The magnesium mobile

A locally made vehicle may set new standards on the global student car racing circuit.

magnes car 88 298 (photo credit: )
magnes car 88 298
(photo credit: )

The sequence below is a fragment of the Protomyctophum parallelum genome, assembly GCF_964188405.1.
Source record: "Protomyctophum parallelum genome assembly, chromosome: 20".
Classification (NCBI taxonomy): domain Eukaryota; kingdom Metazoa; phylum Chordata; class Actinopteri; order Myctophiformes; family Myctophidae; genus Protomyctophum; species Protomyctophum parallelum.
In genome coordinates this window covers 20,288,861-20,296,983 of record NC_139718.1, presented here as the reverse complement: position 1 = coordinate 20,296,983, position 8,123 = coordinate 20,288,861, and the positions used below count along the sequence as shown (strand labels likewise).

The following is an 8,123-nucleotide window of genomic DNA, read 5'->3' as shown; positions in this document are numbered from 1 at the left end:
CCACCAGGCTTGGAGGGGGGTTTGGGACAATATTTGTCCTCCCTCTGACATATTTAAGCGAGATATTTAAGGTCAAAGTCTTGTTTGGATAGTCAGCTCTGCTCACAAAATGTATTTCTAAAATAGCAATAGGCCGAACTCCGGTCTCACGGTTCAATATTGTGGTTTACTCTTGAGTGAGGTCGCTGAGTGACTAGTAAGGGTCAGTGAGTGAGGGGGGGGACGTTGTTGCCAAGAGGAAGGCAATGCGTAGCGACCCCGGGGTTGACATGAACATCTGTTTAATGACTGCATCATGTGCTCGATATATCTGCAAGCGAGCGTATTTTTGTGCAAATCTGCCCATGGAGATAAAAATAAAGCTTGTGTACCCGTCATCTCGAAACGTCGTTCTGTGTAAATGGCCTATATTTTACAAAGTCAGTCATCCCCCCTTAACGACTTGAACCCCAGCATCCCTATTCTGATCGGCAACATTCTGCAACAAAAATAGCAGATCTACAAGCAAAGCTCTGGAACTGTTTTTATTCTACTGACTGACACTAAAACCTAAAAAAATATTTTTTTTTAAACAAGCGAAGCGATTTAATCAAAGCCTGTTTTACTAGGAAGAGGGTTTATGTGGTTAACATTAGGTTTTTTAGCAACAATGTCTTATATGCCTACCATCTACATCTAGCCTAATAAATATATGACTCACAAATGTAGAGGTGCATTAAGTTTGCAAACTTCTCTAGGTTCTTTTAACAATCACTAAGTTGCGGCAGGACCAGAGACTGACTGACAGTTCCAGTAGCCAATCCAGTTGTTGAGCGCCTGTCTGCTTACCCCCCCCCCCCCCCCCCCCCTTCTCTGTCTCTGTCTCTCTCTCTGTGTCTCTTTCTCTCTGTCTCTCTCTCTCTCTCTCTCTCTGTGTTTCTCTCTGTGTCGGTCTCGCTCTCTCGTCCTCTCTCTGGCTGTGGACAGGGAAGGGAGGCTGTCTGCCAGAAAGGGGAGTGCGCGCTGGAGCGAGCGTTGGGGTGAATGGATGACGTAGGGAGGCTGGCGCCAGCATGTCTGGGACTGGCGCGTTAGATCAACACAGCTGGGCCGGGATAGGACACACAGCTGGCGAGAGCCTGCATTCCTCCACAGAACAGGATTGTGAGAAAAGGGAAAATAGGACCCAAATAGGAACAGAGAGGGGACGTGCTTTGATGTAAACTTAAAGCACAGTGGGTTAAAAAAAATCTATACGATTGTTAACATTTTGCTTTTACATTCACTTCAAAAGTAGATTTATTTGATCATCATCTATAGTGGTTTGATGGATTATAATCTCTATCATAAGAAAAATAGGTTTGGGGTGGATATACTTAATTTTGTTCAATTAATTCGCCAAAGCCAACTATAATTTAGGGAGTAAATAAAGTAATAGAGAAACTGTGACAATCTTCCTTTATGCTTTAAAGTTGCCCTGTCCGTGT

A new chapter in the history of Israeli innovation may have begun two weeks ago in Beersheba, when a race car named the "Spirit of Ben-Gurion" took its maiden drive through the campus of Ben-Gurion University of the Negev. Created by a team of mechanical engineering students, "Spirit" is Israel's first formula student automotive engineering (FSAE) race car - the only one ever designed, built and engineered for international competition. The real test will come next May, when it will compete against similar vehicles from 120 colleges and universities worldwide. Why would a university build a race car? "The car itself is just the byproduct," says Gideon Goldwine who, together with co-project leader Yaroslav Tenzer, dreamed up the idea. "It's really a competition over engineering standards, demonstrated by producing a race car. The cars race, but they they're also judged on engineering, safety, cost, performance and marketability." Design it, build it, race it FSAE competitions date back to 1981 and are held at a different international site every year. Overall, Cornell University of Ithaca, New York, and the University of Texas at Arlington have been the biggest winners, with nine and eight wins, respectively. In 2006, RMIT University of Melbourne, Australia, won. But when the "Spirit of Ben-Gurion" is packed into a shipping crate and flown to the Ford Proving Grounds at Romeo, Michigan, next May, it will set new standards. The first entry from Israel is uniquely Israeli: The car is fabricated almost entirely of Dead Sea magnesium. Goldwine came up with the idea of building a race car three years ago. "Gidi told Eran Sher, our professor, that he wanted to design and build a car as his PhD project," recounts Tenzer. "Eran just laughed and said, 'You're nuts,' but Gidi kept pushing. About a year later, Eran telephoned to say that he had found some financing for the project. We were ecstatic." It was still an unlikely idea. "It wasn't just Eran - everybody thought we were crazy," says Goldwine. "The only car ever made in Israel was the fiberglass Susita about 40 years ago, which became a joke. So when we started, we had zero expertise and no literature." The students' first believer was GM-UMIT, a General Motors unit dedicated to nurturing new technologies. When GM-UMIT offered seed financing, Goldwine and Tenzer got to work. "We went to [the virtual bookstore] Amazon looking for books - anything that would offer some guidance. Of course, we didn't know which books were good and which weren't, but we took some chances and collected a little library," Tenzer says. They also began recruiting a team via campus bulletin boards. For the first year, they picked 12 volunteers, who invested tens of thousands of hours. The 11 men and one woman, all from the university's mechanical engineering department, split into subgroups specializing in suspension, chassis, engine, transmission, brakes, wheels and tires, electric and steering. Each group set out to learn everything they could, from any source they could find. "Not much was available locally because no one in Israel builds cars. We were really on our own," says Goldwine. Despite their lack of expertise, the project created excitement from the outset. "The students loved it - sometimes they loved it more than their classes," says Goldwine. "All week long everyone worked on their own segment, then on Monday nights we'd meet and each team would present their ideas. We worked together on problems, saw what needed to be changed, what could be improved and what didn't work." There were conflicts, notes Tenzer with a laugh. "Everybody had a different idea on how it should be done. Sometimes we just tossed a coin. Why not? No one knew for sure what was best." By the end of the first year, they built a prototype. "It was made of steel, like other cars. As word of our project got around, we picked up new sponsors," Goldwine recounts. "Two Israeli companies - DSM (Dead Sea Magnesium, Ltd.) and ALUBIN, a manufacturing firm - offered help, and we changed our design. Instead of using steel like everyone else, we decided to fabricate most of the car from magnesium alloy. It's important to us that our project benefits industry in Israel as much as possible, and Israel is a prime source of magnesium. The redesign made perfect sense, as it makes the car lighter. There were initial worries about its being too flammable, but we did a million tests and couldn't see that magnesium burned more easily than anything else." In the second year, 14 students built the car, now using Dead Sea magnesium. "The car is an all-Israel project, as much as we can make it," proclaims Goldwine. The seat is the same design used in Israeli helicopters. Kiryat Gat-based polymer manufacturers Orycle Applications, Ltd. developed special polymers to use in the crash zone. The group now has 10 sponsors, who help with aspects such as adhesives, fiberglass, parts manufacturing and strength analysis. The car was first unveiled in April's Automotor 2006' at the Tel Aviv Exhibition Grounds, the largest trade exhibition ever held in Israel. The first test drive coincided with BGU's Project Day on June 14. "We took it out for a test run at 4 a.m. the previous night," says Goldwine. "We had to make sure it ran before we tried it in front of everyone. It ran great - just fabulous. It was an unforgettable night." The sporty little bright blue race car weighs about 250 kg, including the driver. It has a Suzuki GSX-R600 engine, uses regular unleaded gasoline and reaches speeds of about 150 km/hour. "We don't really know how fast it will go and haven't calculated the gas mileage yet," says Tenzer. "We've been driving it around the campus, drawing lots of attention and admiration. But we don't have a license for it, so we're having a little trouble with the campus police." The big test will come in Michigan in May. "We plan to take it to the FSAE competition but still don"t have the funding to finish. We will spend the year testing and improving everything, but some specific tools and testing programs are too expensive to buy. This was entirely a team project. No one was more important than anyone else. So if we can't find a way for all 14 team members to go, probably none of us will," says Tenzer. Goldwine points out that the project is more than just a race car. "It's a multidisciplinary engineering project with elements of chemistry, materials, electronics, physics and other disciplines. But beyond that, we want to promote Israeli industry. It's great to have a successful computer base here, but we need an engineering base, too. With computers, you help a small number of people to live very well. With an industrial base, you help a huge number to live better." For Goldwine, who was born 32 years ago when his parents were emissaries in Sweden and is now in the third year of his PhD program, there's an even larger goal. "An automotive industry in Israel? Maybe, but hi-tech companies like Intel and Cisco are already here, utilizing Jewish minds and resources. There's no reason why some elements of automobile manufacture can't thrive here, too." Moscow-born Tenzer, 27, who's in the first year of his PhD program, says that the name "Spirit of Ben-Gurion" says it all. "Ben-Gurion was an innovator with courage and chutzpah. Back in the 1940s he said he wanted a great university in Beersheba, and they laughed at that, too. Now look - BGU is respected all over the world for the way it serves as a bridge between academia and industry. There's no reason why our project can't be the start of great things, too."